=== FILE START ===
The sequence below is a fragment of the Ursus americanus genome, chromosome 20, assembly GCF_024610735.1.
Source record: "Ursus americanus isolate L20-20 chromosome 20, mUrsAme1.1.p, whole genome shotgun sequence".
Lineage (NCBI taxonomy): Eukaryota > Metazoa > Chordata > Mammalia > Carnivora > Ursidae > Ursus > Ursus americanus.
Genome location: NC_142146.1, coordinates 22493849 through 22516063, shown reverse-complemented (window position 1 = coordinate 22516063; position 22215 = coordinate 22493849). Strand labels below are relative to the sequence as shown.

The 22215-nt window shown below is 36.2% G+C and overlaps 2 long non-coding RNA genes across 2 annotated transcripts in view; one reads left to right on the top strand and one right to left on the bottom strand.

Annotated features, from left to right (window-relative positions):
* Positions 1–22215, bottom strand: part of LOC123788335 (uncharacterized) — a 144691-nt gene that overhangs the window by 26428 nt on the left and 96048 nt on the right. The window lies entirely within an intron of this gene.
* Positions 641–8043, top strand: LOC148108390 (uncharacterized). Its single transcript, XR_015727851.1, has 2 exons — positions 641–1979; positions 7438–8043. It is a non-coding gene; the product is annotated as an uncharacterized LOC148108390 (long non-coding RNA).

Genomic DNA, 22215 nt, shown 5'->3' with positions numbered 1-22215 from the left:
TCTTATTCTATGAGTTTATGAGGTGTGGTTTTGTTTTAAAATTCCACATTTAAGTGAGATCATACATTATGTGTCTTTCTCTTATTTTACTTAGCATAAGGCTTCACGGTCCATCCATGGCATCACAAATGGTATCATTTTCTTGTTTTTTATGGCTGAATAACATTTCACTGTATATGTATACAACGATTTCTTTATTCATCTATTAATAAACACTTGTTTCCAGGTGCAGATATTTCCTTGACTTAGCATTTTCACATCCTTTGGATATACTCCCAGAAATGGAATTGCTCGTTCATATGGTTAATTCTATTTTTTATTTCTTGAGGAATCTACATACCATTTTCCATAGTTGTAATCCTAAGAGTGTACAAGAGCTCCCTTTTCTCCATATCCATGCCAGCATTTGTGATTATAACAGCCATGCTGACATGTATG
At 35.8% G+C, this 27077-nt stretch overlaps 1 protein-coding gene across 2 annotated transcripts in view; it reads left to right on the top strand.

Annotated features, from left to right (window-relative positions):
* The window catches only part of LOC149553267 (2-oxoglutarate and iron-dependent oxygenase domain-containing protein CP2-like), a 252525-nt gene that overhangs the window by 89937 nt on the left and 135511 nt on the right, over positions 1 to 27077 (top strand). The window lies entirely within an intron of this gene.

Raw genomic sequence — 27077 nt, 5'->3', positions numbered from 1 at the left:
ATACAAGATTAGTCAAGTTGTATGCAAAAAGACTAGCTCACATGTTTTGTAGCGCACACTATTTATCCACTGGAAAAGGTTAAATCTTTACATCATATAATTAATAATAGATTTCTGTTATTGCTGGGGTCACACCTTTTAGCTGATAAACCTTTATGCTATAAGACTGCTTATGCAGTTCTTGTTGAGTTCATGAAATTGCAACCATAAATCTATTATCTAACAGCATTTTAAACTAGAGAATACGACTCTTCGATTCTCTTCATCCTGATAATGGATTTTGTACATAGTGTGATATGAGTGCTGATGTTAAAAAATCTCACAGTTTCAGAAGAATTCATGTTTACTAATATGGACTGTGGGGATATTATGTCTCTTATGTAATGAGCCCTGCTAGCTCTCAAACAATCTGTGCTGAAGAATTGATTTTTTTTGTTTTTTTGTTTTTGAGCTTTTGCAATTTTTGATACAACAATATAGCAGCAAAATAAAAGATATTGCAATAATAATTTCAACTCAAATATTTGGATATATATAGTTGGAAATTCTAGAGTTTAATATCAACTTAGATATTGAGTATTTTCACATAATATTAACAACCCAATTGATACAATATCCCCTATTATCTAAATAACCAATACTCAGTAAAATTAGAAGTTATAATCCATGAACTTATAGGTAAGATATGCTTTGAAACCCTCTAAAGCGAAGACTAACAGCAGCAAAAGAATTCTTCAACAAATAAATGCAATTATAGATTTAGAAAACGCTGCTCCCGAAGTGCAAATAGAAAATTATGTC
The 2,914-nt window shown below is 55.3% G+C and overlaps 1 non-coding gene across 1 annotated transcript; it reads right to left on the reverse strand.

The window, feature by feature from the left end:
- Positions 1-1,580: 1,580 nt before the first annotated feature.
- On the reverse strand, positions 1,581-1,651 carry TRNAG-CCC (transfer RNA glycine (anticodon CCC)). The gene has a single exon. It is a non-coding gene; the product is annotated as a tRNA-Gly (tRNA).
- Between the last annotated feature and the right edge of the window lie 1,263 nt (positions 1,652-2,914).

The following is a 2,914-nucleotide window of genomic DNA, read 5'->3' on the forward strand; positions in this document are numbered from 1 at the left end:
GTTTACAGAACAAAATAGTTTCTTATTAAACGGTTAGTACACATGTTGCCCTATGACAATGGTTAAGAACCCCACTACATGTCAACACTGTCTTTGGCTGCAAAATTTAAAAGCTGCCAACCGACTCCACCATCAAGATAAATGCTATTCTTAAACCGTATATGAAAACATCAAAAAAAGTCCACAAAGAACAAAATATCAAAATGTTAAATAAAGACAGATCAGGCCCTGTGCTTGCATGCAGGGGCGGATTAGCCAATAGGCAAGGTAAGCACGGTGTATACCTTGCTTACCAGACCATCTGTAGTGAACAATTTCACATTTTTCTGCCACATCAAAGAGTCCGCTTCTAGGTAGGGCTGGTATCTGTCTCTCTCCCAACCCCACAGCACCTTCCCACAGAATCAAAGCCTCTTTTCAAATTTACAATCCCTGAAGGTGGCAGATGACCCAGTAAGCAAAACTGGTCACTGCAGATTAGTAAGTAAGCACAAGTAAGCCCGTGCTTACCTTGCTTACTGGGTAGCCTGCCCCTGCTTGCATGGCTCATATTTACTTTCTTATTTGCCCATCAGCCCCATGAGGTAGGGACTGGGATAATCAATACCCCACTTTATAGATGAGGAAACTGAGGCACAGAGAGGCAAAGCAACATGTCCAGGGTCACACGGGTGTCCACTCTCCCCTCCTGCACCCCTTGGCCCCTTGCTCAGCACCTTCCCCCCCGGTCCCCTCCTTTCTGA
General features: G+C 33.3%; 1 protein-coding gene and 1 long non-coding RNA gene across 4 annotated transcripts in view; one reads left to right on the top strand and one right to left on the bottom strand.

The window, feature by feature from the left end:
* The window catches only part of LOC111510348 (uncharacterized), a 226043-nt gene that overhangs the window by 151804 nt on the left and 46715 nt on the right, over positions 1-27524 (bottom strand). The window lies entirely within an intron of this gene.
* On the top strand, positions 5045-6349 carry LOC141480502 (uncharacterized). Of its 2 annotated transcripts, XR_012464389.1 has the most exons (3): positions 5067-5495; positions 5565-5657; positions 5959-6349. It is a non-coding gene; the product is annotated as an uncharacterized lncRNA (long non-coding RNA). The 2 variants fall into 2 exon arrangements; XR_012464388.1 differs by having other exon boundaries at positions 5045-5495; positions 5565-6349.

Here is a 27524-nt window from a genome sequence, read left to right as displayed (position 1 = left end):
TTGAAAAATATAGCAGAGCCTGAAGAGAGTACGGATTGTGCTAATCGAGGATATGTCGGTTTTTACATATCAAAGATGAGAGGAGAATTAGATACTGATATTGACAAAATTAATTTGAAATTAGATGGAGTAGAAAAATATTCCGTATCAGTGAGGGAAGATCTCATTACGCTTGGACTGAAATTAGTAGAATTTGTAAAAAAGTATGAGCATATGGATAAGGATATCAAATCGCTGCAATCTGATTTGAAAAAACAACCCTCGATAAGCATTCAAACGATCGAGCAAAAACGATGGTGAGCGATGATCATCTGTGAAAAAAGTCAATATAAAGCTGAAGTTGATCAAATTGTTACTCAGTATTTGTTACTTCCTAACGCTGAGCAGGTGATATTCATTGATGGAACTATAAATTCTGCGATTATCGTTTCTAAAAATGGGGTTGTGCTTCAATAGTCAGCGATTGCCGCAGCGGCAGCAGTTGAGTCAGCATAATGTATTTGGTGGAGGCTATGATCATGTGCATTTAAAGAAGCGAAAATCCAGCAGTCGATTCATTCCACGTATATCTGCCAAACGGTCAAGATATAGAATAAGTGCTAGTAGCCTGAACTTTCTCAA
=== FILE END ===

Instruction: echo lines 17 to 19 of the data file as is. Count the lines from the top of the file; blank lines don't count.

The window, feature by feature from the left end:
- Positions 1-1,580: 1,580 nt before the first annotated feature.
- On the reverse strand, positions 1,581-1,651 carry TRNAG-CCC (transfer RNA glycine (anticodon CCC)). The gene has a single exon. It is a non-coding gene; the product is annotated as a tRNA-Gly (tRNA).